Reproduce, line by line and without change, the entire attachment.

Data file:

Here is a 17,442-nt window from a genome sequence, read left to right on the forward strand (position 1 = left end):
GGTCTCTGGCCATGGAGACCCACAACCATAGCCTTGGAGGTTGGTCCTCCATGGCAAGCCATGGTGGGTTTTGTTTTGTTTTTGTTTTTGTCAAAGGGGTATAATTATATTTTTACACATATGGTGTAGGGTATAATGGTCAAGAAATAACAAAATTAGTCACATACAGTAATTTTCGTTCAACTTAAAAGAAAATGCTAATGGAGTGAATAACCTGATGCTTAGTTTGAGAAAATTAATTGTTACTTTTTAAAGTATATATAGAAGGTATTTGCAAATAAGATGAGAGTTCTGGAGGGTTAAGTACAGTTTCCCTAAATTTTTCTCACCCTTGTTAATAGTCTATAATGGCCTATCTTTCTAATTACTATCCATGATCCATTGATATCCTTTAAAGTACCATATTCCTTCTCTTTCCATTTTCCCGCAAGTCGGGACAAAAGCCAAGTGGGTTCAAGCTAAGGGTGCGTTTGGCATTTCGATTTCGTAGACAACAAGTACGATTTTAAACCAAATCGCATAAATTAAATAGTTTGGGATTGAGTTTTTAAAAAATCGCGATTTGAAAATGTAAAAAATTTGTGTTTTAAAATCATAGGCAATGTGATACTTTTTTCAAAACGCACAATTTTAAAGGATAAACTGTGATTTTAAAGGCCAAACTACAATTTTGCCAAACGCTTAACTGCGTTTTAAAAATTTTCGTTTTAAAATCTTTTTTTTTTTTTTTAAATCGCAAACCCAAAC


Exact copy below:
Here is a 17,442-nt window from a genome sequence, read left to right on the forward strand (position 1 = left end):
GGTCTCTGGCCATGGAGACCCACAACCATAGCCTTGGAGGTTGGTCCTCCATGGCAAGCCATGGTGGGTTTTGTTTTGTTTTTGTTTTTGTCAAAGGGGTATAATTATATTTTTACACATATGGTGTAGGGTATAATGGTCAAGAAATAACAAAATTAGTCACATACAGTAATTTTCGTTCAACTTAAAAGAAAATGCTAATGGAGTGAATAACCTGATGCTTAGTTTGAGAAAATTAATTGTTACTTTTTAAAGTATATATAGAAGGTATTTGCAAATAAGATGAGAGTTCTGGAGGGTTAAGTACAGTTTCCCTAAATTTTTCTCACCCTTGTTAATAGTCTATAATGGCCTATCTTTCTAATTACTATCCATGATCCATTGATATCCTTTAAAGTACCATATTCCTTCTCTTTCCATTTTCCCGCAAGTCGGGACAAAAGCCAAGTGGGTTCAAGCTAAGGGTGCGTTTGGCATTTCGATTTCGTAGACAACAAGTACGATTTTAAACCAAATCGCATAAATTAAATAGTTTGGGATTGAGTTTTTAAAAAATCGCGATTTGAAAATGTAAAAAATTTGTGTTTTAAAATCATAGGCAATGTGATACTTTTTTCAAAACGCACAATTTTAAAGGATAAACTGTGATTTTAAAGGCCAAACTACAATTTTGCCAAACGCTTAACTGCGTTTTAAAAATTTTCGTTTTAAAATCTTTTTTTTTTTTTTTAAATCGCAAACCCAAAC